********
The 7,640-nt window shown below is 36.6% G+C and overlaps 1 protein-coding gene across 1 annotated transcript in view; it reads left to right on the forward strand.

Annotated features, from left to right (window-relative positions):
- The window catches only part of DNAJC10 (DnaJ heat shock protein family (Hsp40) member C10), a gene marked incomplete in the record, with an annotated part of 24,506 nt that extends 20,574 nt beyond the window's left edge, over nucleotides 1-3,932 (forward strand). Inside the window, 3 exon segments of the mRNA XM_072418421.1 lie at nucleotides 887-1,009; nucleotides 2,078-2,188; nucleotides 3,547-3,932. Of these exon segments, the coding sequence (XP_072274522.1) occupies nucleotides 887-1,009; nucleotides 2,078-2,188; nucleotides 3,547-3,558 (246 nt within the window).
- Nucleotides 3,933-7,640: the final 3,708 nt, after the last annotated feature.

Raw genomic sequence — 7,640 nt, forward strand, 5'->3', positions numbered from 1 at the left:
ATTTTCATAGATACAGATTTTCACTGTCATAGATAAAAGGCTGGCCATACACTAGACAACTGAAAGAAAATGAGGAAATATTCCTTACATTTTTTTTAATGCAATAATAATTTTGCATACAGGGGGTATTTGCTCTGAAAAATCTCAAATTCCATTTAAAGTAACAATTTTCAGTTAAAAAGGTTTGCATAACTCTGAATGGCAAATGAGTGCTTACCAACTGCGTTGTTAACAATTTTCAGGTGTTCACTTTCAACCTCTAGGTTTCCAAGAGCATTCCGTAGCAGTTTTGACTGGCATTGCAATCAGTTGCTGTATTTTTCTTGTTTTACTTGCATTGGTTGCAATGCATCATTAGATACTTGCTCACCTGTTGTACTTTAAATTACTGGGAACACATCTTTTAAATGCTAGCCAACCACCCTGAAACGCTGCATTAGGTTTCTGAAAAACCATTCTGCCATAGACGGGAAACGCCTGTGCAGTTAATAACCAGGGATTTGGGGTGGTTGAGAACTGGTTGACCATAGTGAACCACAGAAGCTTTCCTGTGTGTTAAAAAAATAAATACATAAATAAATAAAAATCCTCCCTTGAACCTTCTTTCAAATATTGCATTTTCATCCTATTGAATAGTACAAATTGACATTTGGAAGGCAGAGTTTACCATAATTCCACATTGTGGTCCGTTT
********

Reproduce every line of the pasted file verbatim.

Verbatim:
The 7,640-nt window shown below is 36.6% G+C and overlaps 1 protein-coding gene across 1 annotated transcript in view; it reads left to right on the forward strand.

Annotated features, from left to right (window-relative positions):
- The window catches only part of DNAJC10 (DnaJ heat shock protein family (Hsp40) member C10), a gene marked incomplete in the record, with an annotated part of 24,506 nt that extends 20,574 nt beyond the window's left edge, over nucleotides 1-3,932 (forward strand). Inside the window, 3 exon segments of the mRNA XM_072418421.1 lie at nucleotides 887-1,009; nucleotides 2,078-2,188; nucleotides 3,547-3,932. Of these exon segments, the coding sequence (XP_072274522.1) occupies nucleotides 887-1,009; nucleotides 2,078-2,188; nucleotides 3,547-3,558 (246 nt within the window).
- Nucleotides 3,933-7,640: the final 3,708 nt, after the last annotated feature.

Raw genomic sequence — 7,640 nt, forward strand, 5'->3', positions numbered from 1 at the left:
ATTTTCATAGATACAGATTTTCACTGTCATAGATAAAAGGCTGGCCATACACTAGACAACTGAAAGAAAATGAGGAAATATTCCTTACATTTTTTTTAATGCAATAATAATTTTGCATACAGGGGGTATTTGCTCTGAAAAATCTCAAATTCCATTTAAAGTAACAATTTTCAGTTAAAAAGGTTTGCATAACTCTGAATGGCAAATGAGTGCTTACCAACTGCGTTGTTAACAATTTTCAGGTGTTCACTTTCAACCTCTAGGTTTCCAAGAGCATTCCGTAGCAGTTTTGACTGGCATTGCAATCAGTTGCTGTATTTTTCTTGTTTTACTTGCATTGGTTGCAATGCATCATTAGATACTTGCTCACCTGTTGTACTTTAAATTACTGGGAACACATCTTTTAAATGCTAGCCAACCACCCTGAAACGCTGCATTAGGTTTCTGAAAAACCATTCTGCCATAGACGGGAAACGCCTGTGCAGTTAATAACCAGGGATTTGGGGTGGTTGAGAACTGGTTGACCATAGTGAACCACAGAAGCTTTCCTGTGTGTTAAAAAAATAAATACATAAATAAATAAAAATCCTCCCTTGAACCTTCTTTCAAATATTGCATTTTCATCCTATTGAATAGTACAAATTGACATTTGGAAGGCAGAGTTTACCATAATTCCACATTGTGGTCCGTTT